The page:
Vivette - Well, this was delivered about a week ago. We've got it encased safely in a vacuum-packed bag bit like you might get meat in the supermarket so you can see the actual structure of the placenta, you can see the cord, you can see the foetal side and the maternal side.
Meera - That's quite a difference in colour between the foetal and the maternal side.
Vivette - Yes, the placenta is actually made from the foetus and you might not know that the placenta has a sex. So, if the foetus is male the placenta is male and actually, male and female placentas behave in different ways.
Meera - How do they behave differently? What do they do?
Vivette - We'll, we're just starting to look at that, but for example, if the mother has asthma, the response of the placenta is quite different whether it's a male or female placenta.
Meera - And so, this difference in the male and female placenta, could that change if the mother is then stressed, so could that then have a different effect on the child?
Vivette - That's one of the things we're looking into right now, which has been shown in the animals, so there are quite big differences in how baby girls and baby boys are affected by prenatal stress and so, we're looking to see if that's happening in humans as well.
Meera - And just lastly I guess, what is it about this increase in cortisol entering the child that has an affect on the child? What does it do to a baby?
Vivette - Well it does a lot of things. It causes it to grow more slowly, so it can help to contribute to the baby, being born small for its gestational age, but it also affects how the brain develops. It depends on the time of exposure but different bits of the brain, the part of the brain that controls fear or controls memory come to be developed in different ways because it's exposed to high levels of cortisol.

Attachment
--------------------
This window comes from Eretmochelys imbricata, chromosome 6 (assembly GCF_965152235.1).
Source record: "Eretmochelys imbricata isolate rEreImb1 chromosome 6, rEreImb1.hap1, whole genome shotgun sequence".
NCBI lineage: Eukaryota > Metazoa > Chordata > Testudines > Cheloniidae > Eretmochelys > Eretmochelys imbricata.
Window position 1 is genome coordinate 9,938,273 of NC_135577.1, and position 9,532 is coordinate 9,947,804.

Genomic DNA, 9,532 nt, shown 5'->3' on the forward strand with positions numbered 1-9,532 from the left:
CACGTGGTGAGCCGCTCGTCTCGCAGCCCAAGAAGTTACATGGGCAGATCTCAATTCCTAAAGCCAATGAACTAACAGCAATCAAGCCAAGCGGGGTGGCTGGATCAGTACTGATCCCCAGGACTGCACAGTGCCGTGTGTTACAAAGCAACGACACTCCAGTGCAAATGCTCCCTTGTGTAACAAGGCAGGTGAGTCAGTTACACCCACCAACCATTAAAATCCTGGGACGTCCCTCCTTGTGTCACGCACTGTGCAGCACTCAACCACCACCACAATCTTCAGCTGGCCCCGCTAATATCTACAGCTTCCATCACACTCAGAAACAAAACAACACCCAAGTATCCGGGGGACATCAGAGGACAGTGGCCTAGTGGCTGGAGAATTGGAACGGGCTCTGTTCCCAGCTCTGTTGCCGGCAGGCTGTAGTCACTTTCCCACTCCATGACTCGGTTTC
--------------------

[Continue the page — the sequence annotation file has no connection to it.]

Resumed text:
Meera - And so once this is fully understood, is this just going to increase advice for mothers to basically trying to stay stress free?
Vivette - Well I think that should be part of what's more generally known in society. Mothers there's a limit to how much they can do for themselves and I think, they should be advised to try and look after themselves and take time off and relax. But I think it's also very important there should be more help given to pregnant mothers. I think the physical care in our country of pregnant women is very good. The emotional care of pregnant women has hardly started and I think if we could provide more emotional support, the appropriate kind, depending what the problem is, we could help the outcome and health, not just of the mother but of her child as well.
Do animals suffer from post natal depression?
Kat - Well this is an interesting one. I've been doing a bit digging around and actually, there is some evidence that some animals can have post-natal depression.
The main animals that have been looked at are rats and mice, because they've mainly been used as laboratory models for humans and they do find that rats can show depressive symptoms, things like poor nursing, signs of stress and anxiety after birth and they were also quite useful.